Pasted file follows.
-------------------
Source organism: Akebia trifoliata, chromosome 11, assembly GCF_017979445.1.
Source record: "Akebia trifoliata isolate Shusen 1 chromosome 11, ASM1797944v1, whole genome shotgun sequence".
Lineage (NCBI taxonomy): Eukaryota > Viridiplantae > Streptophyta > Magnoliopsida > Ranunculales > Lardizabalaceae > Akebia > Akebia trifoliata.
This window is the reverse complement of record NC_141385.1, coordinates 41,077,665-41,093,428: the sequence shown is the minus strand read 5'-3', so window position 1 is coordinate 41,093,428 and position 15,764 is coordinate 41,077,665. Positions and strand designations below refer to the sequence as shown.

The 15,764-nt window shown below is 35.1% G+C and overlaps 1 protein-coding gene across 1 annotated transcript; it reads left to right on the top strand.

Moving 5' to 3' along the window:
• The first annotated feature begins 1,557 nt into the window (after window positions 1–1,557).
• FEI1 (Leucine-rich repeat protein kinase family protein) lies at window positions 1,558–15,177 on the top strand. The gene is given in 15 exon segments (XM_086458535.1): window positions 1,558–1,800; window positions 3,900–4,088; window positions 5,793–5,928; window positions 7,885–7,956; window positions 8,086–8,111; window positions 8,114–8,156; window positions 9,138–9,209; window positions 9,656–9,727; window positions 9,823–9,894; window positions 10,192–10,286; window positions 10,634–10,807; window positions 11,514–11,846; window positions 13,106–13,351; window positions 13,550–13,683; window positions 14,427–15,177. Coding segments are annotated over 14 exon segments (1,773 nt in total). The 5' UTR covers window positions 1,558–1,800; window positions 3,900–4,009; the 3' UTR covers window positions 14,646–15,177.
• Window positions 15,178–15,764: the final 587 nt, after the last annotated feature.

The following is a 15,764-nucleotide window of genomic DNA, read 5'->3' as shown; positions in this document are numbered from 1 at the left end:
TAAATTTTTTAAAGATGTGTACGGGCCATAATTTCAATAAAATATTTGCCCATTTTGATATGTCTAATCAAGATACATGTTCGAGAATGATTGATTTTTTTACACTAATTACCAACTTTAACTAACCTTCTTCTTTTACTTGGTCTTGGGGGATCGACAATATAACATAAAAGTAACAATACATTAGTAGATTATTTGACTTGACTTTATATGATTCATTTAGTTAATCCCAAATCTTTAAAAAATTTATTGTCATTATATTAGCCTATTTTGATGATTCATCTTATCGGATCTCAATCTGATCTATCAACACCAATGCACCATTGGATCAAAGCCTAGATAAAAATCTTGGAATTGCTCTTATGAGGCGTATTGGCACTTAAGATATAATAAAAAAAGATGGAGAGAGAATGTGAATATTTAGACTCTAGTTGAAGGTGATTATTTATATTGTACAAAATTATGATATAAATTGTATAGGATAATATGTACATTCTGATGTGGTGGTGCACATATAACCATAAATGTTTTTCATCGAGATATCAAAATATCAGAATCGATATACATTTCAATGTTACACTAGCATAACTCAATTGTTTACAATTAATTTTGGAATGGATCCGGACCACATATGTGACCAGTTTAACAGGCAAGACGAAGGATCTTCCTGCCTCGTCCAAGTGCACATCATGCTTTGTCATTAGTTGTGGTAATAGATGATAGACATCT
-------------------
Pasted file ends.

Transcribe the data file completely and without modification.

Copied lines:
Source organism: Akebia trifoliata, chromosome 11, assembly GCF_017979445.1.
Source record: "Akebia trifoliata isolate Shusen 1 chromosome 11, ASM1797944v1, whole genome shotgun sequence".
Lineage (NCBI taxonomy): Eukaryota > Viridiplantae > Streptophyta > Magnoliopsida > Ranunculales > Lardizabalaceae > Akebia > Akebia trifoliata.
This window is the reverse complement of record NC_141385.1, coordinates 41,077,665-41,093,428: the sequence shown is the minus strand read 5'-3', so window position 1 is coordinate 41,093,428 and position 15,764 is coordinate 41,077,665. Positions and strand designations below refer to the sequence as shown.

The 15,764-nt window shown below is 35.1% G+C and overlaps 1 protein-coding gene across 1 annotated transcript; it reads left to right on the top strand.

Moving 5' to 3' along the window:
• The first annotated feature begins 1,557 nt into the window (after window positions 1–1,557).
• FEI1 (Leucine-rich repeat protein kinase family protein) lies at window positions 1,558–15,177 on the top strand. The gene is given in 15 exon segments (XM_086458535.1): window positions 1,558–1,800; window positions 3,900–4,088; window positions 5,793–5,928; window positions 7,885–7,956; window positions 8,086–8,111; window positions 8,114–8,156; window positions 9,138–9,209; window positions 9,656–9,727; window positions 9,823–9,894; window positions 10,192–10,286; window positions 10,634–10,807; window positions 11,514–11,846; window positions 13,106–13,351; window positions 13,550–13,683; window positions 14,427–15,177. Coding segments are annotated over 14 exon segments (1,773 nt in total). The 5' UTR covers window positions 1,558–1,800; window positions 3,900–4,009; the 3' UTR covers window positions 14,646–15,177.
• Window positions 15,178–15,764: the final 587 nt, after the last annotated feature.

The following is a 15,764-nucleotide window of genomic DNA, read 5'->3' as shown; positions in this document are numbered from 1 at the left end:
TAAATTTTTTAAAGATGTGTACGGGCCATAATTTCAATAAAATATTTGCCCATTTTGATATGTCTAATCAAGATACATGTTCGAGAATGATTGATTTTTTTACACTAATTACCAACTTTAACTAACCTTCTTCTTTTACTTGGTCTTGGGGGATCGACAATATAACATAAAAGTAACAATACATTAGTAGATTATTTGACTTGACTTTATATGATTCATTTAGTTAATCCCAAATCTTTAAAAAATTTATTGTCATTATATTAGCCTATTTTGATGATTCATCTTATCGGATCTCAATCTGATCTATCAACACCAATGCACCATTGGATCAAAGCCTAGATAAAAATCTTGGAATTGCTCTTATGAGGCGTATTGGCACTTAAGATATAATAAAAAAAGATGGAGAGAGAATGTGAATATTTAGACTCTAGTTGAAGGTGATTATTTATATTGTACAAAATTATGATATAAATTGTATAGGATAATATGTACATTCTGATGTGGTGGTGCACATATAACCATAAATGTTTTTCATCGAGATATCAAAATATCAGAATCGATATACATTTCAATGTTACACTAGCATAACTCAATTGTTTACAATTAATTTTGGAATGGATCCGGACCACATATGTGACCAGTTTAACAGGCAAGACGAAGGATCTTCCTGCCTCGTCCAAGTGCACATCATGCTTTGTCATTAGTTGTGGTAATAGATGATAGACATCT